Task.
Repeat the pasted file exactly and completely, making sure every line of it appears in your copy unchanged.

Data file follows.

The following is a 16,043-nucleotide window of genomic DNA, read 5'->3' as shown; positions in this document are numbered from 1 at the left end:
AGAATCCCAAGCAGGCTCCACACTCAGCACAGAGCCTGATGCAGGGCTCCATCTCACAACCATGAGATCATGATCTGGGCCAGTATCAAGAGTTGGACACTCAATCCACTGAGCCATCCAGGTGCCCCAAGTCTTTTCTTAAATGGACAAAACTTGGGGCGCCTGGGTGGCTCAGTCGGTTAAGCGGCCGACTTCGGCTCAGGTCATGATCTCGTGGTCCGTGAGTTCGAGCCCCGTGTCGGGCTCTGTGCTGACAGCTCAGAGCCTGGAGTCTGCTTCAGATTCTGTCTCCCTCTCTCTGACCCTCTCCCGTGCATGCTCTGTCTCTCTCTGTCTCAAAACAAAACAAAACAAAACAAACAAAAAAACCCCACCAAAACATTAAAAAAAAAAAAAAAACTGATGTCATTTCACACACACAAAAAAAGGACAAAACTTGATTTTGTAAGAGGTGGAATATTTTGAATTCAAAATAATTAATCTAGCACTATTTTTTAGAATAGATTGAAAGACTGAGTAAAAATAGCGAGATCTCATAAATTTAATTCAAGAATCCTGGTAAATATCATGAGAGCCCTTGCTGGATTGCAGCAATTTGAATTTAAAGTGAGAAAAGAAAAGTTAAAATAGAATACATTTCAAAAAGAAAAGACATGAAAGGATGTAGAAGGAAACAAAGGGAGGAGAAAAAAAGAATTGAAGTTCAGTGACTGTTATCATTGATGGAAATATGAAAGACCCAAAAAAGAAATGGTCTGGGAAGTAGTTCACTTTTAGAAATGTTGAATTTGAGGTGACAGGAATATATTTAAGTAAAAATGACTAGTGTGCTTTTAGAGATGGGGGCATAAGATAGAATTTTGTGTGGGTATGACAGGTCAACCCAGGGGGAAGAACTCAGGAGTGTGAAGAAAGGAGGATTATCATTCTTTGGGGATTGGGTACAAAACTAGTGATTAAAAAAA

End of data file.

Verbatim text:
The following is a 16,043-nucleotide window of genomic DNA, read 5'->3' as shown; positions in this document are numbered from 1 at the left end:
AGAATCCCAAGCAGGCTCCACACTCAGCACAGAGCCTGATGCAGGGCTCCATCTCACAACCATGAGATCATGATCTGGGCCAGTATCAAGAGTTGGACACTCAATCCACTGAGCCATCCAGGTGCCCCAAGTCTTTTCTTAAATGGACAAAACTTGGGGCGCCTGGGTGGCTCAGTCGGTTAAGCGGCCGACTTCGGCTCAGGTCATGATCTCGTGGTCCGTGAGTTCGAGCCCCGTGTCGGGCTCTGTGCTGACAGCTCAGAGCCTGGAGTCTGCTTCAGATTCTGTCTCCCTCTCTCTGACCCTCTCCCGTGCATGCTCTGTCTCTCTCTGTCTCAAAACAAAACAAAACAAAACAAACAAAAAAACCCCACCAAAACATTAAAAAAAAAAAAAAAACTGATGTCATTTCACACACACAAAAAAAGGACAAAACTTGATTTTGTAAGAGGTGGAATATTTTGAATTCAAAATAATTAATCTAGCACTATTTTTTAGAATAGATTGAAAGACTGAGTAAAAATAGCGAGATCTCATAAATTTAATTCAAGAATCCTGGTAAATATCATGAGAGCCCTTGCTGGATTGCAGCAATTTGAATTTAAAGTGAGAAAAGAAAAGTTAAAATAGAATACATTTCAAAAAGAAAAGACATGAAAGGATGTAGAAGGAAACAAAGGGAGGAGAAAAAAAGAATTGAAGTTCAGTGACTGTTATCATTGATGGAAATATGAAAGACCCAAAAAAGAAATGGTCTGGGAAGTAGTTCACTTTTAGAAATGTTGAATTTGAGGTGACAGGAATATATTTAAGTAAAAATGACTAGTGTGCTTTTAGAGATGGGGGCATAAGATAGAATTTTGTGTGGGTATGACAGGTCAACCCAGGGGGAAGAACTCAGGAGTGTGAAGAAAGGAGGATTATCATTCTTTGGGGATTGGGTACAAAACTAGTGATTAAAAAAA